Back in 2006, when comic book giant Marvel first made the decision to self-finance and self-produce films based on its mammoth library of colorfully-clad do-gooders, it was easy to arch a furrowed, skeptical brow. They're willing to bet the farm on a big budget movie about Iron Man? Really? After all, here was a character who'd traditionally occupied the second-tier even when his title sold well, and it's not like he had the marquee value of a Spider-Man or a Hulk, right?
Well, one Robert Downey and two Iron Man movies later, we all know how big Marvel's gamble paid off. It tells you something that we're now at the point where we're talking about a Thor movie, arguably a much, much bigger risk for the studio, and yet my eyebrow remains blissfully un-furrowed. Yep, they've done it again.
For those unfamiliar with the character's comic book background, Marvel's Thor is the Thunder God of Norse myth, hailing from the otherworldly realm of Asgard, who protects Midgard -- Earth, to you and me -- with the aid of Mjolnir, a magic mallet forged from the mystic metal Uru. Now, just reading over that, it strikes me that a) I'm so much of a comic nerd that I didn't bat an eye at any of it (the 1980s Thor run by writer-artist Walter Simonson -- newly-collected in a really expensive hardcover -- remains one of my all-time faves), and b) the folks at Marvel had a pretty big challenge ahead of them in not only adapting Thor to the screen in a way that wasn't ridiculous, but also such that it could co-exist comfortably within the world established in the Iron Man flicks (as well as 2008's Incredible Hulk). And on both these fronts Thor succeeds quite admirably.
This is a master class in brand management, humming with the cool confidence that can only come from a studio that's danced this jig already and knows all the beats. The first masterstroke was in hiring Kenneth Branagh to direct, bringing all his Shakespeare-honed sensibilities to bear and lending this story of gods & men and fathers & sons immediate credibility beyond the four-color crowd. The second was the selection of actor Chris Hemsworth in the title role.
Hemsworth, whose most prominent role to date likely came in his brief turn as Jim Kirk's doomed pappy in 2009's Star Trek, is as much of a revelation here as Downey was in Iron Man, playing the role with humor, pathos, and charisma to spare. Also revelatory is Tom Hiddleston, who lends complexity and nuance to Loki, the God of Mischief who is Thor's brother and arch-foe. Both actors imbue larger-than-life characters with human foibles, lending their conflict greater resonance.
Even the story -- about the arrogant Thor being cast out of his immortal realm to live on Earth as a mortal until he can learn humility -- has a comfortable familiarity to it. We instinctively know the basic narrative beats that need to be satisfied to get Thor from zero to hero, and while there are a few surprises, there aren't many. But far from being a debit, this instead speaks to how well the Marvel shop has perfected its craft when it comes to readying a new franchise for launch.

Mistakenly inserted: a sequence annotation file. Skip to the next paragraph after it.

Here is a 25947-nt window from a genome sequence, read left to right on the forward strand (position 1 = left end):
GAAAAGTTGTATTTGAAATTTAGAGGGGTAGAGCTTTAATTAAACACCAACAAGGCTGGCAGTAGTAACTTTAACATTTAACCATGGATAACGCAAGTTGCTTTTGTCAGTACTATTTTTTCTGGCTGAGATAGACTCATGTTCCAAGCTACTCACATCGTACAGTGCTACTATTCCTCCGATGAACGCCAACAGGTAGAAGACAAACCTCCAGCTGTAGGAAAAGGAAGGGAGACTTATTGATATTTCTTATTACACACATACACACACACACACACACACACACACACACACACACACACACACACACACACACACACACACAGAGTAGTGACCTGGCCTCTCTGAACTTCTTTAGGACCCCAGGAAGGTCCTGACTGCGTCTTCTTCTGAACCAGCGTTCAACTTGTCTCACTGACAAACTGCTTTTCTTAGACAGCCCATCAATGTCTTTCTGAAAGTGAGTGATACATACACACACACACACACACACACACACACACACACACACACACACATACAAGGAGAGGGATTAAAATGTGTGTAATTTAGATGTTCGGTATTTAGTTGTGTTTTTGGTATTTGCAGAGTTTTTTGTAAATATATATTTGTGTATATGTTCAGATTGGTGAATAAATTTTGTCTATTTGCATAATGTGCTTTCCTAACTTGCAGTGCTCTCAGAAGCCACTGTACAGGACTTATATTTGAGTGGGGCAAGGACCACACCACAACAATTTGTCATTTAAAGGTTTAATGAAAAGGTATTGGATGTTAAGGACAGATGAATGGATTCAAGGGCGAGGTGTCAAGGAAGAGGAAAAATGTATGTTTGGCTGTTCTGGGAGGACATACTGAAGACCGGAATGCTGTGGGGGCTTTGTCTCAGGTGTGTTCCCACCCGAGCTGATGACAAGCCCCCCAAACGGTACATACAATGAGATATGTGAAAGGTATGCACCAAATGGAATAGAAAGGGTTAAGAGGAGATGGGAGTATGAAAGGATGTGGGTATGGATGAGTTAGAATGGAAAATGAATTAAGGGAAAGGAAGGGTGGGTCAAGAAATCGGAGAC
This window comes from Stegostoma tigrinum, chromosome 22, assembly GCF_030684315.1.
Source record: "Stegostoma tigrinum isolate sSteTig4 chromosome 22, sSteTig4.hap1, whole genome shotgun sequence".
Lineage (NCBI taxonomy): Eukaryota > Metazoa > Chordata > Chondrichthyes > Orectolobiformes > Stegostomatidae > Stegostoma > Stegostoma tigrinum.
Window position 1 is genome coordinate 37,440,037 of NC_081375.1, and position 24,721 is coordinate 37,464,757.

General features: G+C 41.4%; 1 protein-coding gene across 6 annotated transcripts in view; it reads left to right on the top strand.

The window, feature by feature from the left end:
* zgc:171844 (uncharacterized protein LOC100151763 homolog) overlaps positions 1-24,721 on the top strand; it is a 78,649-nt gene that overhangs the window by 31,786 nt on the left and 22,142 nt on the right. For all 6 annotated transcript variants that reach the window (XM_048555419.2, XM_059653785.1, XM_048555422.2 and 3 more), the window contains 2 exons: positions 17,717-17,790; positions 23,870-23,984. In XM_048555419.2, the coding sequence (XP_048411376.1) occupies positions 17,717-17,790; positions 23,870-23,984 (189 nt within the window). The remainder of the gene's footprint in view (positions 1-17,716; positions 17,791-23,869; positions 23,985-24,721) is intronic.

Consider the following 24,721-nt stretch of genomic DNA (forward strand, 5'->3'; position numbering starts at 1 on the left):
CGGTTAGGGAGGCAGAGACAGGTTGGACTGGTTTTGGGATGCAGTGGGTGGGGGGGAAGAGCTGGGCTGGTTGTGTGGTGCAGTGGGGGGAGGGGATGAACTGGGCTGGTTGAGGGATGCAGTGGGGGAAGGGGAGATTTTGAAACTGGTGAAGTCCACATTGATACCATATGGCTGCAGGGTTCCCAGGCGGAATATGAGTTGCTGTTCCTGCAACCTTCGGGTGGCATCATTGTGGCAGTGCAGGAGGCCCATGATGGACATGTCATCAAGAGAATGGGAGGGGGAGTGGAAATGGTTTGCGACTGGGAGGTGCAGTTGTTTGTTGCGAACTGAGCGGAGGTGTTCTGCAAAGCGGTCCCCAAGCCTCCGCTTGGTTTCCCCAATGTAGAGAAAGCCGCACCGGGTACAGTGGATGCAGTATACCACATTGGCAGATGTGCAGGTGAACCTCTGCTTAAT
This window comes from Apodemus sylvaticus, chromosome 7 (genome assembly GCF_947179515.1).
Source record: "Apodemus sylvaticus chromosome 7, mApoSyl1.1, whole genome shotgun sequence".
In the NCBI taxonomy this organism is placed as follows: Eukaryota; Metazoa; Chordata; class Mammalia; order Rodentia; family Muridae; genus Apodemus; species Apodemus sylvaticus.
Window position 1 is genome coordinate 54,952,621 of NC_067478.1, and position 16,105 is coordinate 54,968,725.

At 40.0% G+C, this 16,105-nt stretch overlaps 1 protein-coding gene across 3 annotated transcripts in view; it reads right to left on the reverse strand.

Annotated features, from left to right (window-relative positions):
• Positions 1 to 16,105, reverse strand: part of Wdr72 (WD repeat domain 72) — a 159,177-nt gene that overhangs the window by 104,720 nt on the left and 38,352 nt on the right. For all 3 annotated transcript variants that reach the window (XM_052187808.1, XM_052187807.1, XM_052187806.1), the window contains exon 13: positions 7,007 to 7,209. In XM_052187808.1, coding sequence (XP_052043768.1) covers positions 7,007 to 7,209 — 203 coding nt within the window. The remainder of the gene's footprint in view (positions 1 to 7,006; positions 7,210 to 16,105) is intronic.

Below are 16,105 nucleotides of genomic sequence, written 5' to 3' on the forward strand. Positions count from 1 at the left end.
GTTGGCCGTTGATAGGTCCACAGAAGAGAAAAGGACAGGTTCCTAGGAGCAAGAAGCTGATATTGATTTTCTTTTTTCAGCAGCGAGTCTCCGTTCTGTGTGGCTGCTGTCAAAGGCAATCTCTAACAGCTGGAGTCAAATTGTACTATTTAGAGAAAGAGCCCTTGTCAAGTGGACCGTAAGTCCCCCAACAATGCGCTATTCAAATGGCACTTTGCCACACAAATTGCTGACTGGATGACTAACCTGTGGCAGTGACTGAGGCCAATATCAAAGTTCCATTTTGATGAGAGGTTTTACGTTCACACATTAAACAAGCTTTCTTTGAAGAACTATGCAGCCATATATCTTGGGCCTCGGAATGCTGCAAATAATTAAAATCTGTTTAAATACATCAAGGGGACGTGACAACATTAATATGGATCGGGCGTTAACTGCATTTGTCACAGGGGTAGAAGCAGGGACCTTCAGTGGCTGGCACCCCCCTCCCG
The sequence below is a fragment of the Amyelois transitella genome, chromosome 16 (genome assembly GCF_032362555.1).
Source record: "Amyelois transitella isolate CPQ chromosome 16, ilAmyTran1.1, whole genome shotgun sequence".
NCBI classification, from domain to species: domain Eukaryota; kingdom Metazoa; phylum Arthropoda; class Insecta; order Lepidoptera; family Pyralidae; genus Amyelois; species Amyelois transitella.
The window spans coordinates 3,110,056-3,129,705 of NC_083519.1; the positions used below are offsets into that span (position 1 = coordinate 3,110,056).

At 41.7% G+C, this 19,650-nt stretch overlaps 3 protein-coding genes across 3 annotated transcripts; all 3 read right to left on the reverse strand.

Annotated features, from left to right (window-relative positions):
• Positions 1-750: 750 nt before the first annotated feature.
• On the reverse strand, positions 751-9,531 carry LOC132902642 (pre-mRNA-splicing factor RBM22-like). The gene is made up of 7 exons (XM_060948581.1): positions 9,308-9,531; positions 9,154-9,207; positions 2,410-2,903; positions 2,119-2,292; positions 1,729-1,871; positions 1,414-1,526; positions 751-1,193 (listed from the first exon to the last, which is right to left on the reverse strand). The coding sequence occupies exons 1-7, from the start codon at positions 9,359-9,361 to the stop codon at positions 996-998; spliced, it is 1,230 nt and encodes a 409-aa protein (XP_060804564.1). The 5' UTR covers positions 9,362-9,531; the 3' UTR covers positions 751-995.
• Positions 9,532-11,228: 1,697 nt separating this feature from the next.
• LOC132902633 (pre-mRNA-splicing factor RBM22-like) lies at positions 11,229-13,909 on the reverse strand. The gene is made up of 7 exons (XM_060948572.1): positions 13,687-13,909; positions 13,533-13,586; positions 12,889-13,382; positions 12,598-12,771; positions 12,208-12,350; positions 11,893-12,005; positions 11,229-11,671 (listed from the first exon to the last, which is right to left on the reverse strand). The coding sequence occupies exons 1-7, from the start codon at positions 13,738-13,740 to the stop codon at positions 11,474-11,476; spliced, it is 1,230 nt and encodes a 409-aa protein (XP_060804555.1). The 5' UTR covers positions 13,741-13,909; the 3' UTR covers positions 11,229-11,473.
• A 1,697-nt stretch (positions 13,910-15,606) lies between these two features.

The film methodically caroms from setpiece to setpiece, grounding it first in the real world by introducing the title character through the eyes of astrophysicist Jane Foster (Natalie Portman, having a whole lot more fun here than in all three Star Wars prequels), then ricocheting into the magical mystical stuff via some helpful narration from the all-seeing All-Father Odin (Anthony Hopkins, who can do this kind of thing in his sleep -- which he does for a good chunk of the movie).
There's a very delicate tightrope at work here requiring us to buy into the fantasy elements that ground the first act enough that we'll accept it when it intermingles with our own world in the second and third. That's no easy feat, and by the time we see a clutch of Thor's fellows walking down a New Mexico street in full Asgardian regalia, it has the very real potential to be as laughable as a Roger Corman flick (or 1987's Masters of the Universe, which did something very similar), but it never is. Part of this can be chalked up to the terrific supporting cast that Branagh assembled, with his motley cast of gods including once-and-former Punisher Ray Stevenson, Jamie Alexander, and Idris Elba (whose selection was the subject of some controversy, you may recall), but it can also be attributed to the production's absolute conviction in itself -- playful and portentous in equal measure. Branagh lets the small moments breathe, which in turn makes the big moments bigger.
Is Thor perfect? No. There are definite times when the effects don't feel as fully "there" as the producers no doubt hoped (the decision to post-convert to 3D is probably a net neutral -- neither an Airbender-level mess, nor an Avatar-level success). Also, Patrick Doyle's score, while functional enough, lacks the scope and sweep you'd hope a project like this would be infused with. And the third act does feel a bit rushed in its need to not only resolve the primary conflict, but also set up the status quo for next summer's Avengers opus, with all the requisite winks, nods, and cameos (make sure you stick around after the credits!) you'd expect. These are small complaints, though.
If Thor isn't necessarily a homerun, it's an extremely solid base hit, effectively extending the goal posts of what to expect in this universe without ever shattering our suspension of disbelief, and standing firmly on its own as a rollicking entertainment and welcome entrĂ©e to the summer season. B+
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